“Push” incentives lower the cost of research and development for the developer, thereby lowering barriers to entry (table⇓). They may come from public or private sources such as venture capitalists or large philanthropic donors. Push incentives are particularly useful for attracting small and medium enterprises with limited funds.20 However, developers paid through push mechanisms may lack the motivation to move into the later phases of production. There is also a risk of dampening entrepreneurialism. In addition, researchers (who are better informed than donors) may paint an overoptimistic picture of the potential of their work, which exaggerates the merits of up front investment. The funder therefore bears most of the risk with push mechanisms.
In contrast to push mechanisms, “pull” mechanisms grant financial rewards only after a technology has been developed. They tend to be larger than push incentives in order to lure investment through the more expensive later stages of development (table⇑). As profits increase with decreasing development costs, pull incentives minimise inefficiencies. However, if the incentive relies only on the promise of rewards (as opposed to a fully earmarked fund), pull mechanisms are at the mercy of the changing political and budgetary tides. Financial rewards are reaped only after product development and so the developer bears all the risk.
Determining the size of a reward before drug development and subsequent use is difficult. It is hard to predict how effective and widely used a drug may eventually turn out to be, especially given that the long term resistance profile is highly unpredictable.
Lego-regulatory mechanisms are intended to lure development of new drugs to market with the promise of enlarged rewards through higher prices or extended effective patent life. They use the market to determine reward size. This gets round the problem of determining reward before the drug is marketed.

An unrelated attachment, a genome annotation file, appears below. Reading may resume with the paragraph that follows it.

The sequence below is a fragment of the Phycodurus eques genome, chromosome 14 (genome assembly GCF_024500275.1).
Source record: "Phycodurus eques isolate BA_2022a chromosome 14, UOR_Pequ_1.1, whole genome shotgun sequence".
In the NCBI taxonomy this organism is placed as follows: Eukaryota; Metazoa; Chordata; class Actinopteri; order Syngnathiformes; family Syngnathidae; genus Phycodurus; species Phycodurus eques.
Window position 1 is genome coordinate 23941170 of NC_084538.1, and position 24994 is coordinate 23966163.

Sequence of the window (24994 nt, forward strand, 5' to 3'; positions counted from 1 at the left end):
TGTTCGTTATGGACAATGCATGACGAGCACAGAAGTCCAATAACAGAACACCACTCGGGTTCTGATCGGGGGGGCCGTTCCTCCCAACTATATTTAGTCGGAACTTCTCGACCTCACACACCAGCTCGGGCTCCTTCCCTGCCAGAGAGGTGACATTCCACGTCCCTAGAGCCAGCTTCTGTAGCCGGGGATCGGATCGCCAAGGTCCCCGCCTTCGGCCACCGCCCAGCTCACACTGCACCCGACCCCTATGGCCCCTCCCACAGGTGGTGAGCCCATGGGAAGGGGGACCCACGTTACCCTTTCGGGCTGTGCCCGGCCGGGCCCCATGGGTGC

The basic elements of push and pull mechanisms can also be combined to create combination mechanisms. Early stage, upfront funding provides the financial space to explore new pathways and ideas; the promise of larger and delayed rewards persuades companies to undertake the later phases of drug development. The advantage of combining push and pull incentives in this way is that it spreads the risk between the funder and the developer. This is especially important for antibiotics given that the development of an entirely new product is a big technical challenge and thus presents a high level of risk.
Size of incentive
It is not easy to calculate what level of reward should be offered to encourage development of new antibiotics. The award has to be high enough to attract researchers with the necessary skills but not so high that it wastes scarce public or private resources. Achieving this balance is crucial, and several considerations must be taken into account.
The size of the reward would need to compete with the financial gains to be made from making drugs for chronic conditions. Most proposals suggest that judgment on who should be the winner of a prize or how prize funds should be distributed between companies should be linked to the scale of the innovation or the clinical benefits the drug brings. One proposal from Outterson is to award $3bn to the first effective treatment for a high priority pathogen.21